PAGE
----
Alcohol, cognitive impairment and expectancies

Mark T. Fillmore, Judith L. Carscadden, M. Vogel-Sprott

Research output: Contribution to journalArticlepeer-review

82 Scopus citations


Objective: This experiment tested the hypothesis that differences in subjects' expectations about the impairing effect of alcohol on cognitive performance predict their responses to alcohol and to a placebo. Method: Twenty-seven male social drinkers were randomly assigned to one of three treatment groups: alcohol (0.62 g/kg), placebo, or no treatment control. All groups practiced a Rapid Information Processing Task that measured cognitive performance by the speed of information processed. After practice, they rated the degree of impairment they expected alcohol to have on their performance, and then performed the task under their different treatments. Results: Alcohol slowed (i.e., impaired) information processing compared with placebo and no treatment. In addition, those who expected more impairment performed more poorly under alcohol, and under the placebo when alcohol was expected. When no beverage was received, no expectancy-performance relationship was obtained. Conclusions: The findings call attention to expectancies as an important factor that may contribute to individual differences in cognitive functioning under alcohol and placebo.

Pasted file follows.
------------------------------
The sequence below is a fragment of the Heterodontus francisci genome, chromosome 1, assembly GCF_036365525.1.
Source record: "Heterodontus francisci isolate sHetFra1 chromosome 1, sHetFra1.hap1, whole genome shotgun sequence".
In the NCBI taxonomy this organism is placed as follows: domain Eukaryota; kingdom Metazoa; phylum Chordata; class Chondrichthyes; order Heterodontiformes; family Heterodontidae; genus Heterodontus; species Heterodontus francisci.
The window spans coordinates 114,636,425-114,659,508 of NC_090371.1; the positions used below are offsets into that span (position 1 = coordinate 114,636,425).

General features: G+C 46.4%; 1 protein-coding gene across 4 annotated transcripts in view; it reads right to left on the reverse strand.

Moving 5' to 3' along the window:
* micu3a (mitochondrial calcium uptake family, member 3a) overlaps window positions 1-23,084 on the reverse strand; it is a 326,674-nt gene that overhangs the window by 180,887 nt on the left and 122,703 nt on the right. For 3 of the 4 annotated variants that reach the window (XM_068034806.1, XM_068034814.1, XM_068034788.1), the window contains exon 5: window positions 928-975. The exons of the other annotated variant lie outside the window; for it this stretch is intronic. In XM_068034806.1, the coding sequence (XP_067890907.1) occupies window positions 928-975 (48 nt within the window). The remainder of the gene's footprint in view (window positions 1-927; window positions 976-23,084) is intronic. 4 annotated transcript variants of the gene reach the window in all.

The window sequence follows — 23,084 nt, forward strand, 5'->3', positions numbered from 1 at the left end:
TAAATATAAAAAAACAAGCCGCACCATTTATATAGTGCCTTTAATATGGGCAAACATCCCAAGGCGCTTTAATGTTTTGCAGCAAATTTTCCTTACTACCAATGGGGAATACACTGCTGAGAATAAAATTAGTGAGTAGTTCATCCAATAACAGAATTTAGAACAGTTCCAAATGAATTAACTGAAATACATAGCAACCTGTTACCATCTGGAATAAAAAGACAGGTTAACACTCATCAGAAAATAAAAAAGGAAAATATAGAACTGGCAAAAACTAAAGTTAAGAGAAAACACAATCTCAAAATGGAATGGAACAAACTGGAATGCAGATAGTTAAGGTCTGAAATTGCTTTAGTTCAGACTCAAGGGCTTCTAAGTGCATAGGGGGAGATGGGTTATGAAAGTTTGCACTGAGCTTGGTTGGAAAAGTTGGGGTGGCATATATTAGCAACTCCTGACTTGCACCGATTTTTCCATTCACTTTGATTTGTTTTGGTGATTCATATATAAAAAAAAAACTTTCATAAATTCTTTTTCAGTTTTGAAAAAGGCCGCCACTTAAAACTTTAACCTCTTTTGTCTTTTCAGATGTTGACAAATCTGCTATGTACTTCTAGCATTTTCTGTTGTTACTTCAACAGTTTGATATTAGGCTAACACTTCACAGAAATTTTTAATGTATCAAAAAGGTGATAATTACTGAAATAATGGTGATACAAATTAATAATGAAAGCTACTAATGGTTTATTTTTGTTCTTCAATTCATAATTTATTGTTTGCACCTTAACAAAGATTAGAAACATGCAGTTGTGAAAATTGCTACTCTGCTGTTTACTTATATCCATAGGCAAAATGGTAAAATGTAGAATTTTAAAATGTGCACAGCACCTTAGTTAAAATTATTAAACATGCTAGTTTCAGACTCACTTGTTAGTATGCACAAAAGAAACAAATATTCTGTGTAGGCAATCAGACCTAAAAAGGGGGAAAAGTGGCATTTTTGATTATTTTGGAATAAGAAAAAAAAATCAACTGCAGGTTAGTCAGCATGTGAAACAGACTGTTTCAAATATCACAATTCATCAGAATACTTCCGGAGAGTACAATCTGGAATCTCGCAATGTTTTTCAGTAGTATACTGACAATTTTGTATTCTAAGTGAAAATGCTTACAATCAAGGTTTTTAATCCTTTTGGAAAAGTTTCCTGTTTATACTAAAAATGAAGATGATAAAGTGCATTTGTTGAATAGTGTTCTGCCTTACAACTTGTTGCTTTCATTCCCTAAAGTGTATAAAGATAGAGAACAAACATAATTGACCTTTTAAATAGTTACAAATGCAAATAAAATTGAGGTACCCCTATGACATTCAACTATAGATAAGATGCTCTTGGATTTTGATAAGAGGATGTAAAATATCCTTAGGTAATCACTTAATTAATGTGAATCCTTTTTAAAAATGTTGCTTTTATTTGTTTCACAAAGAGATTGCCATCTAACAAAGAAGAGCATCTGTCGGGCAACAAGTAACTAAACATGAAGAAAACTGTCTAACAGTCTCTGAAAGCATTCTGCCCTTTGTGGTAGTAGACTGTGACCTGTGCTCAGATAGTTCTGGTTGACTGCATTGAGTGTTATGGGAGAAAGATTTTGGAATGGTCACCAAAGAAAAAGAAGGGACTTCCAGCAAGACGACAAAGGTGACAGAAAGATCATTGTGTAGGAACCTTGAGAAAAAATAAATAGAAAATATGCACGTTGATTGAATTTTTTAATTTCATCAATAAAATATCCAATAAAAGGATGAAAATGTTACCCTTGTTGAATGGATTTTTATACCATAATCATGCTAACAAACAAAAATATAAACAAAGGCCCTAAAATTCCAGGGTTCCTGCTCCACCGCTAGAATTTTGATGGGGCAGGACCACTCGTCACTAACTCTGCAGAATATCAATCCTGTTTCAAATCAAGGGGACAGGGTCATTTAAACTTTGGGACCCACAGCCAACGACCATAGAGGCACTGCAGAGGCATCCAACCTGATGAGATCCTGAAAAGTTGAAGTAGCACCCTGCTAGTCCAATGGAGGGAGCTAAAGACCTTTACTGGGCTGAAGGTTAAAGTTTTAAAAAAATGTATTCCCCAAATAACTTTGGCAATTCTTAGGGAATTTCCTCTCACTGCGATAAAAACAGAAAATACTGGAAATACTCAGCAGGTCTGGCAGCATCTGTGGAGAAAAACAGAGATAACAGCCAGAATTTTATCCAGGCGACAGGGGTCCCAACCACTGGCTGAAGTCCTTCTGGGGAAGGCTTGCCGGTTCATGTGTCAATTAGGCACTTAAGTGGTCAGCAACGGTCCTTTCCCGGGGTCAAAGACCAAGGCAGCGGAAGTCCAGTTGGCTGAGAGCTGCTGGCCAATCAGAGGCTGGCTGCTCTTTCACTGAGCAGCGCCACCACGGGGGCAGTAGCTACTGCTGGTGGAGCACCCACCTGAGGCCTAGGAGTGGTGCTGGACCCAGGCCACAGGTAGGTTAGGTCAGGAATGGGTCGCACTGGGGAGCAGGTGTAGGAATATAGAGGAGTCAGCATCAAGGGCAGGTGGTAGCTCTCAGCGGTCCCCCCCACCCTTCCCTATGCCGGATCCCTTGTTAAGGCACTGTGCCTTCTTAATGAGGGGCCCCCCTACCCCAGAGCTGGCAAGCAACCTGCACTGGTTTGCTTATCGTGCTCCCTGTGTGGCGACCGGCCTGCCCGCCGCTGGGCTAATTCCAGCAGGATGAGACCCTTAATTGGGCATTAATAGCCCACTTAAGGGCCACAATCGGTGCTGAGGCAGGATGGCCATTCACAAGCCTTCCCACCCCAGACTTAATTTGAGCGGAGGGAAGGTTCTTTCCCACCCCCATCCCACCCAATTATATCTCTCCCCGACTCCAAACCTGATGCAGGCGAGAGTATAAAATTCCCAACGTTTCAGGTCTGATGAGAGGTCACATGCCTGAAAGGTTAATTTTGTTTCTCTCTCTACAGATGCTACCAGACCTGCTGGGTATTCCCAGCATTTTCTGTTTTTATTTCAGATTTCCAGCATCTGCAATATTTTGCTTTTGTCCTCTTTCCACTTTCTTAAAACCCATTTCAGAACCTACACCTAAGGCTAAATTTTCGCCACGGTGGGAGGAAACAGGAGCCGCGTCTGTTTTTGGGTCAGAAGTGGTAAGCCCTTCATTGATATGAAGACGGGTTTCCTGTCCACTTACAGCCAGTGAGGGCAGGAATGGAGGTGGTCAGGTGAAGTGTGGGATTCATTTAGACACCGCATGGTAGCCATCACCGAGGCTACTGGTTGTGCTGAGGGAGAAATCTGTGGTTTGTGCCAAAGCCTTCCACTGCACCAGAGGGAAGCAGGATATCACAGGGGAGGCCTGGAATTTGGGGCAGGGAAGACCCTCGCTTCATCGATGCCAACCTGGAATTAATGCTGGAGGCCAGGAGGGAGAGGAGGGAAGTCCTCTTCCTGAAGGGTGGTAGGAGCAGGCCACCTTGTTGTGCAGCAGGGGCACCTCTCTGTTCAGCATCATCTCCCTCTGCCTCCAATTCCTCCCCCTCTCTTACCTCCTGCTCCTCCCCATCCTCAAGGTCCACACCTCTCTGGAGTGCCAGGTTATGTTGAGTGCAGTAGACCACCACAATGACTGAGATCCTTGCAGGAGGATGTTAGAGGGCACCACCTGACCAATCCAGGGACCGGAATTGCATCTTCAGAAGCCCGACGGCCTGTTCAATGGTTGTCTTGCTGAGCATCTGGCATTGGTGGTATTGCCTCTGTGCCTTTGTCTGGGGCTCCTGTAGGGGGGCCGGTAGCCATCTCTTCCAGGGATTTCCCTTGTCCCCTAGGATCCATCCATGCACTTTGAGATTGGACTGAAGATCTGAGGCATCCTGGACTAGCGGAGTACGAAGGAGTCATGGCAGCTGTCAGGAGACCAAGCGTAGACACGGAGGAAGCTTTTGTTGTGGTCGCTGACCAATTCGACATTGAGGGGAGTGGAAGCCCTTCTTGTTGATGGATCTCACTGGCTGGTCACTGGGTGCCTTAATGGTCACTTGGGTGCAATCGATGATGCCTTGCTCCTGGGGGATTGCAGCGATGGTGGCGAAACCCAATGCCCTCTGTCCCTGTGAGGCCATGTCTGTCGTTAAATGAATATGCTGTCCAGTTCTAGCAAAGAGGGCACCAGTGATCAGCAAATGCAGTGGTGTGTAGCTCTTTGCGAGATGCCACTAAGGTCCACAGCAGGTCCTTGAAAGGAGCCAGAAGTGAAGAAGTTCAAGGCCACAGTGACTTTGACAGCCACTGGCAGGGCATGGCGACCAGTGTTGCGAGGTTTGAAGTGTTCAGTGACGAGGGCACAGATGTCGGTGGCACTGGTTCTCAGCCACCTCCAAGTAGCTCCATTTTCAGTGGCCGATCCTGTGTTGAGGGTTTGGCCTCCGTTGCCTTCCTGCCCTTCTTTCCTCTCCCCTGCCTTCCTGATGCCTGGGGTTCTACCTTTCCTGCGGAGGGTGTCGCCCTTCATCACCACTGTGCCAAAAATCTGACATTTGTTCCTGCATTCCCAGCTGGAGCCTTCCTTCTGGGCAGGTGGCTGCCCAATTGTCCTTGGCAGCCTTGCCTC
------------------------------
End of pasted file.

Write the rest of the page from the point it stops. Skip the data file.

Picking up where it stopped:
Original languageEnglish
Pages (from-to)174-179
Number of pages6
JournalJournal of Studies on Alcohol
Issue number2
StatePublished - Mar 1998

ASJC Scopus subject areas

  • Medicine (miscellaneous)
  • General Psychology


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